A North Korean Chollima-1 rocket has reportedly placed an optical reconnaissance satellite into LEO after being launched at 1342 GMT on 21 November. The mission lifted off from the Sohae Satellite Launching Ground, in the north-west of the Korean peninsula, and was overseen by the National Aerospace Technology Administration (NATA). It flew into a 97.4 degree 500 km Sun-synchronous orbit.
The spacecraft, identified as “Malligyong-1”, will contribute to “ramping up the war preparedness of the armed forces of the Republic” and its launch is the nation’s “legitimate right”, according to North Korean state media.
Although heralded as a success, the launch was the third attempt after previous bids, in May and August, ended in failures. The successful placement into orbit of Malligyong-1 was confirmed through its detection by the US Space Command.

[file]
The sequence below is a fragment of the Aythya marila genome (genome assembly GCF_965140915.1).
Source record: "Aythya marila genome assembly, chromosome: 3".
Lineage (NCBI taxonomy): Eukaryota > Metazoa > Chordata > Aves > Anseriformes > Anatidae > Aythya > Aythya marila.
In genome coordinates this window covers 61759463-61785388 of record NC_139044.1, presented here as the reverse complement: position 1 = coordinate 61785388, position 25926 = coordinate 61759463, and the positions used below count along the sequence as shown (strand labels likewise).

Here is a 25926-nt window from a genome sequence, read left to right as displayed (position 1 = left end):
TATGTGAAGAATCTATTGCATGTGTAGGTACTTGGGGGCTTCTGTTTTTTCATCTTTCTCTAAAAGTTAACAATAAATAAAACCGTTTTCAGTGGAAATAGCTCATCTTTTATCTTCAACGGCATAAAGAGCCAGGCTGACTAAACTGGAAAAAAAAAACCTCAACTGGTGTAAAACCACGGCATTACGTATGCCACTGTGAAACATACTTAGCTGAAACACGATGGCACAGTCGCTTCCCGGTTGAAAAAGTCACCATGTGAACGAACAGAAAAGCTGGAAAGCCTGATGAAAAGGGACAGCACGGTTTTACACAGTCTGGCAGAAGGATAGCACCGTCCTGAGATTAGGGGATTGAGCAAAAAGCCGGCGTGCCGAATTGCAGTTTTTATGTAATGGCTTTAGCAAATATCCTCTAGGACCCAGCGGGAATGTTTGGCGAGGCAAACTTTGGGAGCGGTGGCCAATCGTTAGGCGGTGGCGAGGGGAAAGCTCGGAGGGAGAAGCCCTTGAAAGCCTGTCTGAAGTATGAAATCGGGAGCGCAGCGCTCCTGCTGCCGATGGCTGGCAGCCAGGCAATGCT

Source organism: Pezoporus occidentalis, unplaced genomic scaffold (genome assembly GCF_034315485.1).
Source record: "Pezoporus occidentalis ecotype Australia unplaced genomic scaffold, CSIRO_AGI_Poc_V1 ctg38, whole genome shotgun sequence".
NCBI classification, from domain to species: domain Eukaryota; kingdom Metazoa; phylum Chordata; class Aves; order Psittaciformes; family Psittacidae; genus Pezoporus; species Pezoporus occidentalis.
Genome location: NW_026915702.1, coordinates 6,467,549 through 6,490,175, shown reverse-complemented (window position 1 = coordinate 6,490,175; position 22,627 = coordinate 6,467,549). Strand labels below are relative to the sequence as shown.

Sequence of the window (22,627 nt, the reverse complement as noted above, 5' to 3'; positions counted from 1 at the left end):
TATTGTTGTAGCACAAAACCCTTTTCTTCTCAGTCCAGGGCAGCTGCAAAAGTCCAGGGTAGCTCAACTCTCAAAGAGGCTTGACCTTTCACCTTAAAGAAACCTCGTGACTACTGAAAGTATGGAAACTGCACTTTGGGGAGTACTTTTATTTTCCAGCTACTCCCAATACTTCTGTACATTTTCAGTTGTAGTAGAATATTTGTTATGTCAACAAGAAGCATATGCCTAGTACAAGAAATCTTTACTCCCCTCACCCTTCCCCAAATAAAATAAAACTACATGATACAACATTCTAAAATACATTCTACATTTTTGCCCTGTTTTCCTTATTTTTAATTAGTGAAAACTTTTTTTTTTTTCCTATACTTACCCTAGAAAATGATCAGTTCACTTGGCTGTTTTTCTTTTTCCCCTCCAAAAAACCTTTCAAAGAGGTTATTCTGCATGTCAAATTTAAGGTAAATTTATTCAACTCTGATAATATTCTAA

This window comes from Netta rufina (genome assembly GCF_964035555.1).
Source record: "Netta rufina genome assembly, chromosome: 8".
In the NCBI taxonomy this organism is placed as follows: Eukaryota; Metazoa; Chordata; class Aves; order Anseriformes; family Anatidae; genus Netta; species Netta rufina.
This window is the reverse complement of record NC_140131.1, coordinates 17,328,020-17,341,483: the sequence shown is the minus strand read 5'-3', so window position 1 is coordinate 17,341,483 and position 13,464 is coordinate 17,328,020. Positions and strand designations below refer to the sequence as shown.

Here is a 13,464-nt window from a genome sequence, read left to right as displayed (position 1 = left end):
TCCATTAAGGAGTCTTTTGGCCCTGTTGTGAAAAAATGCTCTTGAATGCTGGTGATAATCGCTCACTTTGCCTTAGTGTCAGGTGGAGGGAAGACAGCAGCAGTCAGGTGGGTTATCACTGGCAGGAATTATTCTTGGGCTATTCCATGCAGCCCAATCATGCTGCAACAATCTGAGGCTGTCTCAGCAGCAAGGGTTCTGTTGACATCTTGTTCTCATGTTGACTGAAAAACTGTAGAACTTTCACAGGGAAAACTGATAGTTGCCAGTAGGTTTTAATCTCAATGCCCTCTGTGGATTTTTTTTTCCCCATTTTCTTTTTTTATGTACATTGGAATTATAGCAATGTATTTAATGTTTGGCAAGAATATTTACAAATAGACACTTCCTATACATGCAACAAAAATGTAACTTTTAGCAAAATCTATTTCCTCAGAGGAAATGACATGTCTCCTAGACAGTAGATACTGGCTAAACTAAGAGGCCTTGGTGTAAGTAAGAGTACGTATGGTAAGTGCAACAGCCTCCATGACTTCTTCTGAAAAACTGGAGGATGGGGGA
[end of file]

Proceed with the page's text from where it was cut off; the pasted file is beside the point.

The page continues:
North Korea also reported its intention to launch several more reconnaissance satellites “in a short span of time” on its southward passage.
The launch itself is reported to have used a complicated “double dog leg” trajectory to avoid overflying Chinese airspace.